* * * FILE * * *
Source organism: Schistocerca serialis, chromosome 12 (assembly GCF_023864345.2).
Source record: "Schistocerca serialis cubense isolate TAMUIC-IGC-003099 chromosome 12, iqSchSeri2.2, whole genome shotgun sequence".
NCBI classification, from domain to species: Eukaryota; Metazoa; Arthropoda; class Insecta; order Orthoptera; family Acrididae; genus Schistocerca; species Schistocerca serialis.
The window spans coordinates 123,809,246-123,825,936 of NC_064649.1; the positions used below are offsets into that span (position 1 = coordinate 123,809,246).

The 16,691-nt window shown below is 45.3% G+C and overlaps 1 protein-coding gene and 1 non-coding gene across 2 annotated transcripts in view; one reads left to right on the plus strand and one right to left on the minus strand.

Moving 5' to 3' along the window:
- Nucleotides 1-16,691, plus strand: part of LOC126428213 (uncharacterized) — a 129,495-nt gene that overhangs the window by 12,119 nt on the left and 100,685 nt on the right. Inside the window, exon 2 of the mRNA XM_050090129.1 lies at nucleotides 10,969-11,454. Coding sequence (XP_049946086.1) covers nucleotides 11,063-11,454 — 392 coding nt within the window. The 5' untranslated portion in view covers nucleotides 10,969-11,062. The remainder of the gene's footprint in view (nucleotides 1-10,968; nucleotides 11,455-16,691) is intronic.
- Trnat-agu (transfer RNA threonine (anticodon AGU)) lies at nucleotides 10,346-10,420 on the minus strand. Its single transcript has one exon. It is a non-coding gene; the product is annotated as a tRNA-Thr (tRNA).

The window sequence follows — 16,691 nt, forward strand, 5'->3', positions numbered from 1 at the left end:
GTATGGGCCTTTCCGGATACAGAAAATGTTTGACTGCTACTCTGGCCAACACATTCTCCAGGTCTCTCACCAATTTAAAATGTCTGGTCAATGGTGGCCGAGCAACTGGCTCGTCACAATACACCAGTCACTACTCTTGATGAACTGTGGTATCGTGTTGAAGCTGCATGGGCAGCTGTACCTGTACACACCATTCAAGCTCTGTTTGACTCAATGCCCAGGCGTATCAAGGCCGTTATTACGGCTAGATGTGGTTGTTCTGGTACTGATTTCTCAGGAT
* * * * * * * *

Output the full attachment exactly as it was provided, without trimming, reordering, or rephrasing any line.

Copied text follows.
Source organism: Schistocerca serialis, chromosome 12 (assembly GCF_023864345.2).
Source record: "Schistocerca serialis cubense isolate TAMUIC-IGC-003099 chromosome 12, iqSchSeri2.2, whole genome shotgun sequence".
NCBI classification, from domain to species: Eukaryota; Metazoa; Arthropoda; class Insecta; order Orthoptera; family Acrididae; genus Schistocerca; species Schistocerca serialis.
The window spans coordinates 123,809,246-123,825,936 of NC_064649.1; the positions used below are offsets into that span (position 1 = coordinate 123,809,246).

The 16,691-nt window shown below is 45.3% G+C and overlaps 1 protein-coding gene and 1 non-coding gene across 2 annotated transcripts in view; one reads left to right on the plus strand and one right to left on the minus strand.

Moving 5' to 3' along the window:
- Nucleotides 1-16,691, plus strand: part of LOC126428213 (uncharacterized) — a 129,495-nt gene that overhangs the window by 12,119 nt on the left and 100,685 nt on the right. Inside the window, exon 2 of the mRNA XM_050090129.1 lies at nucleotides 10,969-11,454. Coding sequence (XP_049946086.1) covers nucleotides 11,063-11,454 — 392 coding nt within the window. The 5' untranslated portion in view covers nucleotides 10,969-11,062. The remainder of the gene's footprint in view (nucleotides 1-10,968; nucleotides 11,455-16,691) is intronic.
- Trnat-agu (transfer RNA threonine (anticodon AGU)) lies at nucleotides 10,346-10,420 on the minus strand. Its single transcript has one exon. It is a non-coding gene; the product is annotated as a tRNA-Thr (tRNA).

The window sequence follows — 16,691 nt, forward strand, 5'->3', positions numbered from 1 at the left end:
GTATGGGCCTTTCCGGATACAGAAAATGTTTGACTGCTACTCTGGCCAACACATTCTCCAGGTCTCTCACCAATTTAAAATGTCTGGTCAATGGTGGCCGAGCAACTGGCTCGTCACAATACACCAGTCACTACTCTTGATGAACTGTGGTATCGTGTTGAAGCTGCATGGGCAGCTGTACCTGTACACACCATTCAAGCTCTGTTTGACTCAATGCCCAGGCGTATCAAGGCCGTTATTACGGCTAGATGTGGTTGTTCTGGTACTGATTTCTCAGGAT